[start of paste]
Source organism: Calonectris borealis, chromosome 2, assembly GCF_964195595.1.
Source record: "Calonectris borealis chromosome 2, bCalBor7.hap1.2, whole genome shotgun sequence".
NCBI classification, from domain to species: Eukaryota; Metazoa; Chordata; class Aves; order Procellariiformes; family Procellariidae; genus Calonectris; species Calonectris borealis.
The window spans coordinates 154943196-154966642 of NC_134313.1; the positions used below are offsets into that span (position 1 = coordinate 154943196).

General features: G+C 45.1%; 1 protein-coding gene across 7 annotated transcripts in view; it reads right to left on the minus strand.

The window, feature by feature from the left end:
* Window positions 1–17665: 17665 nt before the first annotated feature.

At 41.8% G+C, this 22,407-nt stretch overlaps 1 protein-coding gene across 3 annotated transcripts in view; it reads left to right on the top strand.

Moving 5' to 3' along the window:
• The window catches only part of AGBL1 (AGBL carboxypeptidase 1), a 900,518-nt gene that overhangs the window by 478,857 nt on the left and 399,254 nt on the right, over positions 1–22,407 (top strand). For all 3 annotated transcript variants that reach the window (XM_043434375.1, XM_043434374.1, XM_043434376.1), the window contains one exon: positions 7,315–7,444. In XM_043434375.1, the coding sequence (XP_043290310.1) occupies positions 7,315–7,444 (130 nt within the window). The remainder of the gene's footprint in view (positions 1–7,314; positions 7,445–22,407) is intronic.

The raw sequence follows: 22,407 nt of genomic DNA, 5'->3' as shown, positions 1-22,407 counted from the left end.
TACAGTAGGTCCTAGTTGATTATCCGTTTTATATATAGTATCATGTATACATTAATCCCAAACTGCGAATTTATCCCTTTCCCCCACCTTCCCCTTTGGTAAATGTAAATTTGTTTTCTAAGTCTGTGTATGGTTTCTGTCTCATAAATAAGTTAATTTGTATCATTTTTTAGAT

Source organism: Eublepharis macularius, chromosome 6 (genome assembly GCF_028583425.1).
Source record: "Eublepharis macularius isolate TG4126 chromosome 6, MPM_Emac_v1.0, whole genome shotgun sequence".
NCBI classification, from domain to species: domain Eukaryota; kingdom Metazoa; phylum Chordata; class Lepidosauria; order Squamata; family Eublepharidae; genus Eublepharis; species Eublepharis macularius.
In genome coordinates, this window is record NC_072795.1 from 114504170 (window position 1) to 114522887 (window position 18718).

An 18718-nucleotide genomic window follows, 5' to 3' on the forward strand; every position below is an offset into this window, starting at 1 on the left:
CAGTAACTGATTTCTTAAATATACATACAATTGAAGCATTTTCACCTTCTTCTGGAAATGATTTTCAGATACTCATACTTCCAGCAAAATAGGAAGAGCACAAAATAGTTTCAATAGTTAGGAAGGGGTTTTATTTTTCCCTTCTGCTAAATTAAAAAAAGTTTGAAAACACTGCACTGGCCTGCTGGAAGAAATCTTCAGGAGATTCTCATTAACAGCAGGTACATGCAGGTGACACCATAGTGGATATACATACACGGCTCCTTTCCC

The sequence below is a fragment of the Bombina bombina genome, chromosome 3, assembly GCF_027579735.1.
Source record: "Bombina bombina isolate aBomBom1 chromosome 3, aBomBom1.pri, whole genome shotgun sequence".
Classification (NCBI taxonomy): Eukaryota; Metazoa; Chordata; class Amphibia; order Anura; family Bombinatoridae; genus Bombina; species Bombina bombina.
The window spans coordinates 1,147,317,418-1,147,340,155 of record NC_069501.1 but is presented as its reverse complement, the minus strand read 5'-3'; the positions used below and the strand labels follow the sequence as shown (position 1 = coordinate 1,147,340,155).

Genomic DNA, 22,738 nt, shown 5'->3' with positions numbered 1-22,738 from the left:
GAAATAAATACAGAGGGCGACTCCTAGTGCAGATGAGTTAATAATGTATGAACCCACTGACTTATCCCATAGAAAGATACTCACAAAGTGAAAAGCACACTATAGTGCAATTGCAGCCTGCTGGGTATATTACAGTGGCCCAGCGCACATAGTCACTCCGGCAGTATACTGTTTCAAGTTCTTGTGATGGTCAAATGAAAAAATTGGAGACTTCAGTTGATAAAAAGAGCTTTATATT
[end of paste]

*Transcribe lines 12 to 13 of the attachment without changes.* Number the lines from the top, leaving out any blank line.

TACAGTAGGTCCTAGTTGATTATCCGTTTTATATATAGTATCATGTATACATTAATCCCAAACTGCGAATTTATCCCTTTCCCCCACCTTCCCCTTTGGTAAATGTAAATTTGTTTTCTAAGTCTGTGTATGGTTTCTGTCTCATAAATAAGTTAATTTGTATCATTTTTTAGAT

Source organism: Eublepharis macularius, chromosome 6 (genome assembly GCF_028583425.1).